ITHACA – Integration, Transnational Mobility and Human, Social and Economic Capital Transfers

About the Project


ITHACA (Integration, Transnational Mobility and Human, Social and Economic Capital Transfers) was a two-year research project (December 2013 - November 2015) developed by a consortium led by Professor Anna Triandafyllidou, who heads the Cultural Pluralism Research Area of the Global Governance Programme at the Robert Schuman Centre. The project was funded by the European Fund for Integration of Third Country Nationals, Community Actions.

Over the past decades, rich empirical research in the field of transnational migration studies has highlighted that migrants engage in transnational mobility for several reasons ranging from economic profit to emotional or political ties with their country of origin. They develop transnational business, trade, investments, or social and cultural programmes and circulate between their two countries.

ITHACA studied the links between migrants’ integration and their transnational engagement and explored the interconnections between the migrants’ integration process and their transnational mobility by asking three key questions:

  • What drives migrants to be transnationally engaged and mobile?
  • Which dimensions of integration affect migrants’ engagement in transnational mobility?
  • Which factors may encourage or hinder transnational mobility?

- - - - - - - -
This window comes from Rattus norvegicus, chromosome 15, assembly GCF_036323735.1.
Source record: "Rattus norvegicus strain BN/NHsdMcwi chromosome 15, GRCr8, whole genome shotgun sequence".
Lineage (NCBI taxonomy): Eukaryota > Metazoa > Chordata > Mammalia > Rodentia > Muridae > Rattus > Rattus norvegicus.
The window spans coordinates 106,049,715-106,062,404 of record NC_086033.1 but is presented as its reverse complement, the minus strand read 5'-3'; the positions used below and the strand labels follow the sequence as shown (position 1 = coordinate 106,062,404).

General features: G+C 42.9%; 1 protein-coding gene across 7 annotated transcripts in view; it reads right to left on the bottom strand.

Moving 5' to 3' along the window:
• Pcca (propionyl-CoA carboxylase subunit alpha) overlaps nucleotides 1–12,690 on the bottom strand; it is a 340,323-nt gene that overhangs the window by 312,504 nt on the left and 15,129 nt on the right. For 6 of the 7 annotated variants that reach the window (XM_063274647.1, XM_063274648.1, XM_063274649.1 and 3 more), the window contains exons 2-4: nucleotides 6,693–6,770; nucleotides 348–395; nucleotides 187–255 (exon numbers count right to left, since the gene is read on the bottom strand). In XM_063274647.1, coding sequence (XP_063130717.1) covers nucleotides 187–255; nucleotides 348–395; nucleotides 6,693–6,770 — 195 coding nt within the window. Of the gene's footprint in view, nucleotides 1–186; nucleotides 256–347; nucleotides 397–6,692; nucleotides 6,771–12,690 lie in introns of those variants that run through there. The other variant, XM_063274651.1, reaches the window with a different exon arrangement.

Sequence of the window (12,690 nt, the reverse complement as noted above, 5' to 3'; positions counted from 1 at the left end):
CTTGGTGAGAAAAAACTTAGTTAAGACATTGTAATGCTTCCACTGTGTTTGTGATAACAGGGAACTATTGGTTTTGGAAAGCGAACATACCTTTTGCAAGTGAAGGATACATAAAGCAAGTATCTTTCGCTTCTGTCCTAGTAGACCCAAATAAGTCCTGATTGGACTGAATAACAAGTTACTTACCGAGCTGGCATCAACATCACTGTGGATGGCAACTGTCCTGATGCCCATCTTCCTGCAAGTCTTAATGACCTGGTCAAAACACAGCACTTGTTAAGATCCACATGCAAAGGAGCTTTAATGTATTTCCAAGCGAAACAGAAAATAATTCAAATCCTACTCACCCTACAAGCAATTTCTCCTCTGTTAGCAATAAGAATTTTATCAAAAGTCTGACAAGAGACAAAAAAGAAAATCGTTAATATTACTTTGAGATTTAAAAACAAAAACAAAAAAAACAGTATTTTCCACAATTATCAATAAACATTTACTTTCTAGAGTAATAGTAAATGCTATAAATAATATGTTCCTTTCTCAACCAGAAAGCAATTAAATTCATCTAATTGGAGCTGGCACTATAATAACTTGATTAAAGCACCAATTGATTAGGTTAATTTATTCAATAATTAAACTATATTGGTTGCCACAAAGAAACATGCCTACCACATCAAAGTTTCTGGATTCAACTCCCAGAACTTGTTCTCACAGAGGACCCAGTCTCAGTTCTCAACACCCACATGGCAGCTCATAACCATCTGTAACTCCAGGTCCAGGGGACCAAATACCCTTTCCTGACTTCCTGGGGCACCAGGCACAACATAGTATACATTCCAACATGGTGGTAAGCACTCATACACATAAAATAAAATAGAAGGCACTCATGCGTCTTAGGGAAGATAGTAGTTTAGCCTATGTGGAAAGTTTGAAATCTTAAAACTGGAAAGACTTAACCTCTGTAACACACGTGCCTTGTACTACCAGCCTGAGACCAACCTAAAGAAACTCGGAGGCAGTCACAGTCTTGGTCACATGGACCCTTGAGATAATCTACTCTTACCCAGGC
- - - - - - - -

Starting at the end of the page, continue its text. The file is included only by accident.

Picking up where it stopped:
The methodological approach brought together statistical analysis, secondary sources and qualitative empirical research. Stakeholders and transnational migrants were interviewed in four EU countries (Austria, Italy, Spain, UK) and five non-EU countries (Bosnia, India, Morocco, Philippines, Ukraine) using a mixed-method (quantitative and qualitative) survey.

The project put together a database of approximately 330 quantitative questionnaires and semi-structured interviews with stakeholders and transnationally mobile individuals. The researchers looked at the conditions that may facilitate or obstruct transnational engagement practices, and investigated how such practices may change throughout the migrant’s lifecycle.

Watch also the film produced by the ITHACA project by Alberto Bougleux ‘ Ten hours from home’

Research Findings and Outcomes

  • Transnational Mobility is a niche phenomenon concerning a very small number of usually highly educated migrants. It develops out of desire or necessity and it takes different forms in different phases of a person’s life and migration trajectory. It may be a strategy of necessity (to complement income or feel ‘at home’) or a strategy of expansion and creation (to increase income or help others)

  • Regularisation and acquisition of long-term status determines migrants’ transnational mobility (frequency, duration of stay) and the ease with which they can move between origin and destination developing their economic or civic project

  • Integration in the host society facilitates transnational engagement. It enables accumulation of material and social networking resources that can then be invested in the country of origin. It also provides security that maximizes the chances for success/accomplishment of the transnational investment. Finally, it permits return to the country of destination at any point in time

  • Family motives are a powerful driver of transnational mobility. Plans to return, and particularly retirement plans, constitute the most dynamic catalysts for transnational economic engagement including travelling back and forth to repair a house or set up some small business (e.g. a shop or restaurant)